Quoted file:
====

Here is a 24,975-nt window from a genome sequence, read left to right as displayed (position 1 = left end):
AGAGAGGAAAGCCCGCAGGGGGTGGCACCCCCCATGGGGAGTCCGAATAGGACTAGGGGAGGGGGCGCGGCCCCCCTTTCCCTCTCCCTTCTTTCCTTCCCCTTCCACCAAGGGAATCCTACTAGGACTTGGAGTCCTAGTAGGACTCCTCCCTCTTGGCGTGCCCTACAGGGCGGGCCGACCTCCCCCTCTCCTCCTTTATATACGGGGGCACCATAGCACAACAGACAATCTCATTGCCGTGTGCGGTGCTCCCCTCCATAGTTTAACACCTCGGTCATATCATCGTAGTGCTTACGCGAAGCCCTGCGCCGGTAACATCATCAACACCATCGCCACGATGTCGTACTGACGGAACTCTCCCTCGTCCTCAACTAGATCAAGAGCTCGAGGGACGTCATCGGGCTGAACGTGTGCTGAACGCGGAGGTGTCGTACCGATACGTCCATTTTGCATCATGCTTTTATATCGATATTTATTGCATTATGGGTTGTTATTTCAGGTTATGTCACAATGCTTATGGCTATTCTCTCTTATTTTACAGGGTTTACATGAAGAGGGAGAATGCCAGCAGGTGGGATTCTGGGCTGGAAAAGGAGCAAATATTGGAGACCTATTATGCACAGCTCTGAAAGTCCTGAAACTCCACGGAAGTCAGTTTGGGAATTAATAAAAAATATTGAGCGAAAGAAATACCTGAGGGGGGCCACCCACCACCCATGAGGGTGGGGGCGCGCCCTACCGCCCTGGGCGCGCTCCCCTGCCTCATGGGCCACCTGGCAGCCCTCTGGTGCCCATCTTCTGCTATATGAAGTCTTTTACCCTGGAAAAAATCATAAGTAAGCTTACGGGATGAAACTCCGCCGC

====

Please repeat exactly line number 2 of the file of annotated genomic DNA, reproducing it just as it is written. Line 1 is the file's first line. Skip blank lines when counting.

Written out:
AGAGAGGAAAGCCCGCAGGGGGTGGCACCCCCCATGGGGAGTCCGAATAGGACTAGGGGAGGGGGCGCGGCCCCCCTTTCCCTCTCCCTTCTTTCCTTCCCCTTCCACCAAGGGAATCCTACTAGGACTTGGAGTCCTAGTAGGACTCCTCCCTCTTGGCGTGCCCTACAGGGCGGGCCGACCTCCCCCTCTCCTCCTTTATATACGGGGGCACCATAGCACAACAGACAATCTCATTGCCGTGTGCGGTGCTCCCCTCCATAGTTTAACACCTCGGTCATATCATCGTAGTGCTTACGCGAAGCCCTGCGCCGGTAACATCATCAACACCATCGCCACGATGTCGTACTGACGGAACTCTCCCTCGTCCTCAACTAGATCAAGAGCTCGAGGGACGTCATCGGGCTGAACGTGTGCTGAACGCGGAGGTGTCGTACCGATACGTCCATTTTGCATCATGCTTTTATATCGATATTTATTGCATTATGGGTTGTTATTTCAGGTTATGTCACAATGCTTATGGCTATTCTCTCTTATTTTACAGGGTTTACATGAAGAGGGAGAATGCCAGCAGGTGGGATTCTGGGCTGGAAAAGGAGCAAATATTGGAGACCTATTATGCACAGCTCTGAAAGTCCTGAAACTCCACGGAAGTCAGTTTGGGAATTAATAAAAAATATTGAGCGAAAGAAATACCTGAGGGGGGCCACCCACCACCCATGAGGGTGGGGGCGCGCCCTACCGCCCTGGGCGCGCTCCCCTGCCTCATGGGCCACCTGGCAGCCCTCTGGTGCCCATCTTCTGCTATATGAAGTCTTTTACCCTGGAAAAAATCATAAGTAAGCTTACGGGATGAAACTCCGCCGC